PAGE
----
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Court to rule on motion to postpone firearms and terrorism case today   |30 November 2022

The Supreme Court will this afternoon be delivering its ruling in relation to a motion filed by the Valabhji couple, Laura and Mukesh, to postpone the firearms and prevention of terrorism trial scheduled for December 1.

This follows the couple’s appearance in court yesterday where it was claimed that despite a court order for the Anti-Corruption Commission of Seychelles (ACCS) to permit them to effect legal payments, their legal fees remain unpaid, amid other reasons.

During yesterday’s session, Counsel for Mrs Valabhji, Samantha Aglae, delivered oral submissions before the court addressing legal fees, ongoing disclosure, and the review of documents under the legal professional privilege (LPP).

Relying on the Criminal Procedure Code, Ms Aglae stated that court has a discretion to adjourn the hearing of the case towards ensuring that her client’s right to a fair and public trial is upheld.

In particular, Ms Aglae emphasised that the defence must be given adequate time and facilities to prepare, and have a right to be defended by a legal practitioner of their choice.

She stated that despite the earlier court order, funds for legal fees have not yet been released, and the defendants have received further written communication from ACCS on Monday, requesting yet more information.

She added that even if the funds are released shortly, considering the complexity and volume of evidence in the case, the foreign Counsel will not be able to proceed with the trial as scheduled.

Further, Ms Aglae stated that disclosure of evidence is still not finalised as certain digital devices with evidence could not be accessed, failed to contain information it was supposed to contain, and that the full report regarding LPP documents had not yet been received.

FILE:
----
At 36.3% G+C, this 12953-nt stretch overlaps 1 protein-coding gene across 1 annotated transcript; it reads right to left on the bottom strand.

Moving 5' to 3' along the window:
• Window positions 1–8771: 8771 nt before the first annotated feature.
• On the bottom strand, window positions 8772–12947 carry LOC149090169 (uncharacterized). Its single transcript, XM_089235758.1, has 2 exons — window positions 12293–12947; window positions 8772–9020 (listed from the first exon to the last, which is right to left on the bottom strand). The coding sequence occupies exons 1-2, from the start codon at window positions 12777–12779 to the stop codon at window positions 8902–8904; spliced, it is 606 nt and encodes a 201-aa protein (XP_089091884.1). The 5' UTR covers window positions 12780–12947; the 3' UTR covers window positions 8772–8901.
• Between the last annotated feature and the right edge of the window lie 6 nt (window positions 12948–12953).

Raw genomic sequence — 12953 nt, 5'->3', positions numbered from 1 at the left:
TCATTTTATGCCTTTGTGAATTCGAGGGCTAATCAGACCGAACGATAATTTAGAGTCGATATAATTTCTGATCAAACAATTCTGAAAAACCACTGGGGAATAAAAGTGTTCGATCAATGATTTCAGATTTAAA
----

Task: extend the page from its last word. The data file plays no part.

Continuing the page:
In response, Counsel for the Republic Steven Powles stated that the issue of release of funds is between Mr and Mrs Valabhji and the ACCS, who is not a party in the firearms case.

He further stated that Mr and Mrs Valabhji can use funds from personal accounts, and that the delay in relation to funds is of their own doing.

With regard to the disclosure of evidence, Mr Powles noted that he has written to Mr France Bonte, Counsel for Mr Valabhji offering assistance of a police officer to access files on the USB drive which was not opening, but no steps to resolve the issue has been taken.

He further stated that with regard to LPP documents, it was only recently that the expert was appointed to review the documents.

At the same time, Mr Powles also stated that nevertheless, should the court consider there are sufficient reasons for postponement, the Republic will agree.

He however pointed out that the rights of the third accused Leslie Benoiton, also needs to be respected, and therefore competing issues need to be balanced.

Ms Aglae in response clarified that with regard to personal account funds, Mr Powles is not privy to the invoice amounts submitted for payment for legal fees to the ACCS and therefore cannot assess and suggest that funds from personal accounts can cover the fees.

Furthermore, she stated that the court has already ruled that corporate accounts can be used to pay legal fees subject to conditions specified in the Order.

For his part, Counsel Basil Hoareau who is representing the third accused in the matter, Leslie Benoiton, objected the motion for postponement on the basis that his clients also have the right to be tried within a reasonable time, as per Article 18 of the Constitution. He pointed out that Mr Benoiton has been remanded since November 2021, clearly stating that his clients’ instructions are that they are ready to proceed with the trial.

Presiding judge in the matter, Chief Justice Ronny Govinden, stated that counsels for all the parties need to be more assisting and engaging, in light of the lack of communication, trust and proactivity between both sides.


Compiled by Laura Pillay


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